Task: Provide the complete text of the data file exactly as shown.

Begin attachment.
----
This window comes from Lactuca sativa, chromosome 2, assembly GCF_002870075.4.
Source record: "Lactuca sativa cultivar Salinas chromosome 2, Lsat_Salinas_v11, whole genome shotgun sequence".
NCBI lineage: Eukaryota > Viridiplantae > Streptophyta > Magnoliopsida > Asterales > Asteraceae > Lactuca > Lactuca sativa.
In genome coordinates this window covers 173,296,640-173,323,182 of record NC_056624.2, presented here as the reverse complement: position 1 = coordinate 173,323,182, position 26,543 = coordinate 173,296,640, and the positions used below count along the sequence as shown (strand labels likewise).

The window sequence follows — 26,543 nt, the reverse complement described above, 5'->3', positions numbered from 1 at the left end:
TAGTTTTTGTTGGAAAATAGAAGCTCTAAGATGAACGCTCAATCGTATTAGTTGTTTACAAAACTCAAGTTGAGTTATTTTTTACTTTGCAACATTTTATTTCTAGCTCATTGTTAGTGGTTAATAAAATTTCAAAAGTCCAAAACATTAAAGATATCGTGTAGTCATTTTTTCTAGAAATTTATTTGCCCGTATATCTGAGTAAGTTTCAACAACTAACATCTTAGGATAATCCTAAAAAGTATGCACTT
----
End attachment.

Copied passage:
This window comes from Lactuca sativa, chromosome 2, assembly GCF_002870075.4.
Source record: "Lactuca sativa cultivar Salinas chromosome 2, Lsat_Salinas_v11, whole genome shotgun sequence".
NCBI lineage: Eukaryota > Viridiplantae > Streptophyta > Magnoliopsida > Asterales > Asteraceae > Lactuca > Lactuca sativa.
In genome coordinates this window covers 173,296,640-173,323,182 of record NC_056624.2, presented here as the reverse complement: position 1 = coordinate 173,323,182, position 26,543 = coordinate 173,296,640, and the positions used below count along the sequence as shown (strand labels likewise).

The window sequence follows — 26,543 nt, the reverse complement described above, 5'->3', positions numbered from 1 at the left end:
TAGTTTTTGTTGGAAAATAGAAGCTCTAAGATGAACGCTCAATCGTATTAGTTGTTTACAAAACTCAAGTTGAGTTATTTTTTACTTTGCAACATTTTATTTCTAGCTCATTGTTAGTGGTTAATAAAATTTCAAAAGTCCAAAACATTAAAGATATCGTGTAGTCATTTTTTCTAGAAATTTATTTGCCCGTATATCTGAGTAAGTTTCAACAACTAACATCTTAGGATAATCCTAAAAAGTATGCACTT